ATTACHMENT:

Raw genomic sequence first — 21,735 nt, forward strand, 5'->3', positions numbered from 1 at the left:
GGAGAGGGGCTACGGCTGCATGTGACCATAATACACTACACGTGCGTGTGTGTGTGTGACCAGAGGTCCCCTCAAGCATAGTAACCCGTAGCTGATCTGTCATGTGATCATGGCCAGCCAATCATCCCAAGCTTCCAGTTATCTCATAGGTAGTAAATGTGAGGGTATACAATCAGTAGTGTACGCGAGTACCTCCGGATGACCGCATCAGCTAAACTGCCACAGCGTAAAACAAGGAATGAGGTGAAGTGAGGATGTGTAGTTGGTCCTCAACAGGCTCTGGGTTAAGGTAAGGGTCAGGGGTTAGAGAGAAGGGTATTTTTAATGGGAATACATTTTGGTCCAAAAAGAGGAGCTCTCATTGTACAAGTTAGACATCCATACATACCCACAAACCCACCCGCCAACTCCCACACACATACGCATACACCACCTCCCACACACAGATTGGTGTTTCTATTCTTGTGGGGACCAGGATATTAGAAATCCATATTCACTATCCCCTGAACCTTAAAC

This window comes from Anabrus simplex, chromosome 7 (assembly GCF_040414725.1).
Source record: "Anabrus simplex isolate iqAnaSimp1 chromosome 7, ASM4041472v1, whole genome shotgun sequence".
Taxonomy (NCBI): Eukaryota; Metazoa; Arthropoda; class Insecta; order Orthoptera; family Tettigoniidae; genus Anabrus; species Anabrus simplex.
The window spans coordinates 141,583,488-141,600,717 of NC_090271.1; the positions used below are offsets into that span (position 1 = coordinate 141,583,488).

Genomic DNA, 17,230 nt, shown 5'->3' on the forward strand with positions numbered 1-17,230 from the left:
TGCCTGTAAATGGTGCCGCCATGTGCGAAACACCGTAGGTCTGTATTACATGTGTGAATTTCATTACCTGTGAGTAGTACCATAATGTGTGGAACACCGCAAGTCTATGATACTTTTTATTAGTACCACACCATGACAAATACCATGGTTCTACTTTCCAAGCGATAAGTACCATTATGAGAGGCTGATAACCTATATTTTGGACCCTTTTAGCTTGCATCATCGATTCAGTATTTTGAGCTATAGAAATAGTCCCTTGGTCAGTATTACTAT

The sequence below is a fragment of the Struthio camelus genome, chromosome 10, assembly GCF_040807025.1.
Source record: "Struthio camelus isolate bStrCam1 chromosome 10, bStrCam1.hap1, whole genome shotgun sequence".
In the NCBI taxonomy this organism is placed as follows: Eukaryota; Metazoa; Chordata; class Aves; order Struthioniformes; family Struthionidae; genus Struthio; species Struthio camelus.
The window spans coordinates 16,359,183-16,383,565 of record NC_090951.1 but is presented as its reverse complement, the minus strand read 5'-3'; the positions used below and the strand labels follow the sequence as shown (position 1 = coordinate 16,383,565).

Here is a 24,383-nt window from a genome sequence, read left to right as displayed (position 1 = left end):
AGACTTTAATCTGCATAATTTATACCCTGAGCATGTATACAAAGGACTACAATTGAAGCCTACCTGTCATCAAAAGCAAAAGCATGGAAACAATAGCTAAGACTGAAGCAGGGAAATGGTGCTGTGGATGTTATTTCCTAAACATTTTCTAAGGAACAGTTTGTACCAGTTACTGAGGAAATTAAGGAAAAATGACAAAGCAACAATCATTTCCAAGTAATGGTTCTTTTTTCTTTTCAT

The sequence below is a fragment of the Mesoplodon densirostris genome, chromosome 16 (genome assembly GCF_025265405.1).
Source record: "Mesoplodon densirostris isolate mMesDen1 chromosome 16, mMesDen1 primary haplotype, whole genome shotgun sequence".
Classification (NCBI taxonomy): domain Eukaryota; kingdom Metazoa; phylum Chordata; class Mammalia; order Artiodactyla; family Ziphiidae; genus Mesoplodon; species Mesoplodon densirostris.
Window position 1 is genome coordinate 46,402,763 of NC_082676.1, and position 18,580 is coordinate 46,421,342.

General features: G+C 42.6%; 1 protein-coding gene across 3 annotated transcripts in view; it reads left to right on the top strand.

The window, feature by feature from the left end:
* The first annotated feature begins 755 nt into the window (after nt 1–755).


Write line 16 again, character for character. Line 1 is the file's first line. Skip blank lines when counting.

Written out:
Source record: "Mesoplodon densirostris isolate mMesDen1 chromosome 16, mMesDen1 primary haplotype, whole genome shotgun sequence".